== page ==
Friday, December 18, 2009

Coburn: The Health Bill Is Scary

The December 16, 2009 Wall Street Journal published the following OpEd by US Senator Tom Coburn (himself a practicing physician) entitled, "The Health Bill Is Scary".

He warns that even though the "public option" may be off the table for now, there are still several frightening provisions of the ObamaCare bill that would lead to rationing. Here is an excerpt:
...Additionally, the Reid bill depends on the recommendations of the U.S. Preventive Services Task Force in no fewer than 14 places. This task force was responsible for advising women under 50 to not undergo annual mammograms. The administration claims the task force recommendations do not carry the force of law, but the Reid bill itself contradicts them in section 2713. The bill explicitly states, on page 17, that health insurance plans "shall provide coverage for" services approved by the task force. This chilling provision represents the government stepping between doctors and patients. When the government asserts the power to provide care, it also asserts the power to deny care.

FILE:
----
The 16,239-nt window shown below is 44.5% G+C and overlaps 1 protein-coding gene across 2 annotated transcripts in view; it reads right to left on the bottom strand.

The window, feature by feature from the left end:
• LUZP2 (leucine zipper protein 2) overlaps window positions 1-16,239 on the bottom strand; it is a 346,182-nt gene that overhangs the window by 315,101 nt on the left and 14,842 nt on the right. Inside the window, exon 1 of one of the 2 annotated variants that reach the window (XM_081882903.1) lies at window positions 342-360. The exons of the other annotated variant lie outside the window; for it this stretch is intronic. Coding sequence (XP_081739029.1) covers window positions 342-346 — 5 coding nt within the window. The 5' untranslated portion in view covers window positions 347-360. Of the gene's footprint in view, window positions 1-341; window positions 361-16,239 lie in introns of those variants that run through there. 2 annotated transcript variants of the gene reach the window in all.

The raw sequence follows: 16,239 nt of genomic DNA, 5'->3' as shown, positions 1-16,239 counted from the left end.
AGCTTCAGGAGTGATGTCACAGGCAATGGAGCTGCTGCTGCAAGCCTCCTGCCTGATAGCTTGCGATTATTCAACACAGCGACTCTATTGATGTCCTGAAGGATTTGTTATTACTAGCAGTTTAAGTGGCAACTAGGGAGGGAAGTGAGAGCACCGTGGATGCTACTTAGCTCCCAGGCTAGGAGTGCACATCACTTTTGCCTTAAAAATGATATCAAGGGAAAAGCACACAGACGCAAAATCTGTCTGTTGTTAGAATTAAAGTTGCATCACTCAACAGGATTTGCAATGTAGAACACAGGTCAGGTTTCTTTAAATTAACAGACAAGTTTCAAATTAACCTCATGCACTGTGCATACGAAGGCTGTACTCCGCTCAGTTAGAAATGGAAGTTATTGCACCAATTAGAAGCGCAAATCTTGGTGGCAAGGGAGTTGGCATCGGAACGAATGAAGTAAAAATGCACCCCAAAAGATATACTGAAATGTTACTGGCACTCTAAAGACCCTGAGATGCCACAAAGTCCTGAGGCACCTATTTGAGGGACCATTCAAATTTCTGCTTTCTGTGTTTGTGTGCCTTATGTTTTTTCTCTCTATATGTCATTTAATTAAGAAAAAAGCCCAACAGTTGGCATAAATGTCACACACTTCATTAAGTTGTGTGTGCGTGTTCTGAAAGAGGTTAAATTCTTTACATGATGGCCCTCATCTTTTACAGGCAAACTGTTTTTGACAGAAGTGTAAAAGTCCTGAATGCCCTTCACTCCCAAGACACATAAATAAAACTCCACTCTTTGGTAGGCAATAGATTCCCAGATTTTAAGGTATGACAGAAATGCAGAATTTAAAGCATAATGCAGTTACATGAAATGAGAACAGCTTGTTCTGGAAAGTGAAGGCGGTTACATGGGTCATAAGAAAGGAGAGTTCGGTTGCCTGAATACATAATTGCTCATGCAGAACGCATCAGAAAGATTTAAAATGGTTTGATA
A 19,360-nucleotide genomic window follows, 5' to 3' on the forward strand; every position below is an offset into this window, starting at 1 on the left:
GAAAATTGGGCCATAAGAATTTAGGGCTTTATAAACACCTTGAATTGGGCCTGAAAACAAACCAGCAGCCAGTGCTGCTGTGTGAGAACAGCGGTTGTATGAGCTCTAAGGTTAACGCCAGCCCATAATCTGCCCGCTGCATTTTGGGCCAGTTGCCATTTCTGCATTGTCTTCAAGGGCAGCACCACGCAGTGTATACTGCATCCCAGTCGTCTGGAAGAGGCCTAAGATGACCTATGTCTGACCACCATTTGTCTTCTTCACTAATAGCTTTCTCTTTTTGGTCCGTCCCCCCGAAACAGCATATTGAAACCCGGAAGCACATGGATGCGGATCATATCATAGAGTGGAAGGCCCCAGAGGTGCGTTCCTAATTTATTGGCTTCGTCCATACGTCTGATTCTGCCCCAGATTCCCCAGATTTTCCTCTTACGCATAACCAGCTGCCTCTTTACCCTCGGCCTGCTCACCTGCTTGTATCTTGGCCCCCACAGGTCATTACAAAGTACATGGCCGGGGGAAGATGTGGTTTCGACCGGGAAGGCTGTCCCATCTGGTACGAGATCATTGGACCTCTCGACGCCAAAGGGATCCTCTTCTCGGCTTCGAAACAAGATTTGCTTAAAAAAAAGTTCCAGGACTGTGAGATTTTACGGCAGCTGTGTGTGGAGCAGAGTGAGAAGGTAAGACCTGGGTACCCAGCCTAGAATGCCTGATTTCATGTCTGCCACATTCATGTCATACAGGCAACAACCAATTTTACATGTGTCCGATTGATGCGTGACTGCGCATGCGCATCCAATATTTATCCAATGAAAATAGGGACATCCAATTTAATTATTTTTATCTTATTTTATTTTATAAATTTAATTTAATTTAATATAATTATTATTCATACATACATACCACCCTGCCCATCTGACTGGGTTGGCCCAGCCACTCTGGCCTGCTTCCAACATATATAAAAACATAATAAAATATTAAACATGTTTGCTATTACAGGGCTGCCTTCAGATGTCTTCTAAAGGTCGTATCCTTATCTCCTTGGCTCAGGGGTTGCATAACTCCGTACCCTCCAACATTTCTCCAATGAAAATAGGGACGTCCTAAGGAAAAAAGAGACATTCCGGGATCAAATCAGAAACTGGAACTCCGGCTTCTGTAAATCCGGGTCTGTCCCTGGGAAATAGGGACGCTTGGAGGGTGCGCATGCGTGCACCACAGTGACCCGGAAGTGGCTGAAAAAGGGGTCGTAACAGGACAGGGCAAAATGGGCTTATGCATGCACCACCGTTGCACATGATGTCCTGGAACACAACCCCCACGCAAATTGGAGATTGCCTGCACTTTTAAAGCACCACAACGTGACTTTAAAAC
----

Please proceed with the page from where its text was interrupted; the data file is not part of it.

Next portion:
...But the most fundamental flaw of the Reid bill is best captured by the story of one my patients I'll call Sheila. When Sheila came to me at the age of 33 with a lump in her breast, traditional tests like a mammogram under the standard of care indicated she had a cyst and nothing more. Because I knew her medical history, I wasn't convinced. I aspirated the cyst and discovered she had a highly malignant form of breast cancer. Sheila fought a heroic battle against breast cancer and enjoyed 12 good years with her family before succumbing to the disease.

If I had been practicing under the Reid bill, the government would have likely told me I couldn't have done the test that discovered Sheila's cancer because it wasn't approved under CER. Under the Reid bill, Sheila may have lived another year instead of 12, and her daughters would have missed a decade with their mom.
(Read the full text of "The Health Bill Is Scary".)

Senator Coburn is completely right about this. Americans who value their health must not let down their guard. Instead, we must continue to let our elected officials know where we stand.

(Note: I agree with Coburn on most of his health care policy positions, but I have sharp disagreements with him on a variety of so-called "social issues".)